I’ve just posted “Definitely not the Olympics!” in my parallel blog for students, using the Olympics (and my own utterly non-Olympic experience) to raise some knowledge question about the interaction of kinds of knowledge and ways of knowing.  Have you also brought the Sochi Games into TOK?

The Olympics certain provide some splendid examples of gaining knowledge (what kind? gained how?) and testing it in practice and demonstration.  Playing a short video clip of aerial skiing, slope style snowboarding, or ice dancing could launch class discussion that covers the TOK map and knits together threads that the course disentangles for purposes of discussion.Eileen wipeout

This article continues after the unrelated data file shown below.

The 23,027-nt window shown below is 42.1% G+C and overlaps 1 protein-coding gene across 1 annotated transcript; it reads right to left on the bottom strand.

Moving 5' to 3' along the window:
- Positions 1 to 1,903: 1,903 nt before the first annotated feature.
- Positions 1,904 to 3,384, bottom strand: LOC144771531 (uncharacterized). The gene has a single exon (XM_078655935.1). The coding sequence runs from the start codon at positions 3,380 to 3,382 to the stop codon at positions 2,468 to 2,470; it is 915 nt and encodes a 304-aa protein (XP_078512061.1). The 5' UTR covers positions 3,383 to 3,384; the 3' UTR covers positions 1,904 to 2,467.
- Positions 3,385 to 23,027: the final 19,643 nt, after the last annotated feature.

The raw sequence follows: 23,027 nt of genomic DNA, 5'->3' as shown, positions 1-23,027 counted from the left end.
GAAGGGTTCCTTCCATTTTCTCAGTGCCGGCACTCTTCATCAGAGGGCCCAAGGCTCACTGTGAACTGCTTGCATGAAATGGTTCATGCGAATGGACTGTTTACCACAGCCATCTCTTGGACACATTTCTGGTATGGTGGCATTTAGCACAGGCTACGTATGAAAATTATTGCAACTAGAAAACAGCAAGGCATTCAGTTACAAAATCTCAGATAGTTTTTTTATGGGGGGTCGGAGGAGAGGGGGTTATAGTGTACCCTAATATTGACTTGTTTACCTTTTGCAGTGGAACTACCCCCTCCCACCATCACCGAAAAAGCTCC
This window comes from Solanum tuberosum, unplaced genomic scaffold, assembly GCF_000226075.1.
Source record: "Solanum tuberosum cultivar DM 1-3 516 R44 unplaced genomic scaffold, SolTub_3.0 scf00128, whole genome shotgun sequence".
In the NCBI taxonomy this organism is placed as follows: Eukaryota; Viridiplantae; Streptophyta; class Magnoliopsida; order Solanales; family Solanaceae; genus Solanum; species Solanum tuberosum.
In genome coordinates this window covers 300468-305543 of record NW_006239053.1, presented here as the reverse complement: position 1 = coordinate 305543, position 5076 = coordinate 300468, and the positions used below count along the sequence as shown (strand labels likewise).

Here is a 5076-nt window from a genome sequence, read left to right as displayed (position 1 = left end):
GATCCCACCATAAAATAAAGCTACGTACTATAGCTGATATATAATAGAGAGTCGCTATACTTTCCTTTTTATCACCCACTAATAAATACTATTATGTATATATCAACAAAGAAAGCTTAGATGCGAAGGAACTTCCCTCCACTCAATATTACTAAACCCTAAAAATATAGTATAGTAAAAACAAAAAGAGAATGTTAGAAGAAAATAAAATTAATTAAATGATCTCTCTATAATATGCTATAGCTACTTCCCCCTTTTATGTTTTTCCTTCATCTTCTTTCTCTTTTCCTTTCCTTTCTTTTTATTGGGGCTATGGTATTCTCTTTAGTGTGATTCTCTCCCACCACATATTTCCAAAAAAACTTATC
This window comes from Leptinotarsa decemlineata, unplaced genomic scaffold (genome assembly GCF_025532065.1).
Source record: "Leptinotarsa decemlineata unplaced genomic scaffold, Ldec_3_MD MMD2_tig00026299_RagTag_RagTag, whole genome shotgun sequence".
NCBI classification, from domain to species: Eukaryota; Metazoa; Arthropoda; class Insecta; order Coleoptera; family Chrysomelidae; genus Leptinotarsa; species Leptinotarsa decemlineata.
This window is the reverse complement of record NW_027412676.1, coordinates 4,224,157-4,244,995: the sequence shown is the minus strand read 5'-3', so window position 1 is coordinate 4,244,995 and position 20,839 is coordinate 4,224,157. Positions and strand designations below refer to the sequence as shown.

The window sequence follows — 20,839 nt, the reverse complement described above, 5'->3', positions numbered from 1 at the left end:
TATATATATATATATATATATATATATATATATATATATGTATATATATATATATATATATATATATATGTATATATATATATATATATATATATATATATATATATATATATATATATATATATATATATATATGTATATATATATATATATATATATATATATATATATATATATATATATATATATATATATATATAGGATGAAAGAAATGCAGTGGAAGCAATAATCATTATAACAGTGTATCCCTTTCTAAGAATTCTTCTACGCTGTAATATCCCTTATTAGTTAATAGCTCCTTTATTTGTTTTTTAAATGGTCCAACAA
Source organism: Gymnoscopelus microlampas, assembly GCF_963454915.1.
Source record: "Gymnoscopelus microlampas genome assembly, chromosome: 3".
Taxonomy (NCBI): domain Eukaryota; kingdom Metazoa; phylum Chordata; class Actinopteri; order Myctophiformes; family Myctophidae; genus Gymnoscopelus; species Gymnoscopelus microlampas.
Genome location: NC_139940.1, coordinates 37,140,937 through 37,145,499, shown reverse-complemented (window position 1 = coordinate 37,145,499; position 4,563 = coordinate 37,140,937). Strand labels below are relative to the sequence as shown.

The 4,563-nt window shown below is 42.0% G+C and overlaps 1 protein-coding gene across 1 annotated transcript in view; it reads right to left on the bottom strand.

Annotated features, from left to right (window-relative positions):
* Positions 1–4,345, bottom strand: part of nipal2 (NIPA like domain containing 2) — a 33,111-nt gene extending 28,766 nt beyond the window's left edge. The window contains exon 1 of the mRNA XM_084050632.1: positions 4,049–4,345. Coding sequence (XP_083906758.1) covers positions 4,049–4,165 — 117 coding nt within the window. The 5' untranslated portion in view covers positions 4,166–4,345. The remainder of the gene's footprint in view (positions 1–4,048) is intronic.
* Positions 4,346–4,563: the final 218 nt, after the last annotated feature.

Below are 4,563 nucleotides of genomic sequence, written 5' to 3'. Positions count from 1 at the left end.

My own emphasis on “wipe-outs” — those moments of failing (sometimes spectacularly) to gain or apply knowledge — is simply a personal sense of humour that works in my own classroom. Students who would be embarrassed to talk about their successes for fear of being thought to brag are likely to respond, with gusto, with tales of their own metaphorical belly flops.  Others who would be embarrassed to talk about their failures for fear of losing the good opinion of their classmates often talk very openly about flops in the process of learning.  Knowledge, after all, is often most entertaining when it’s actively in process.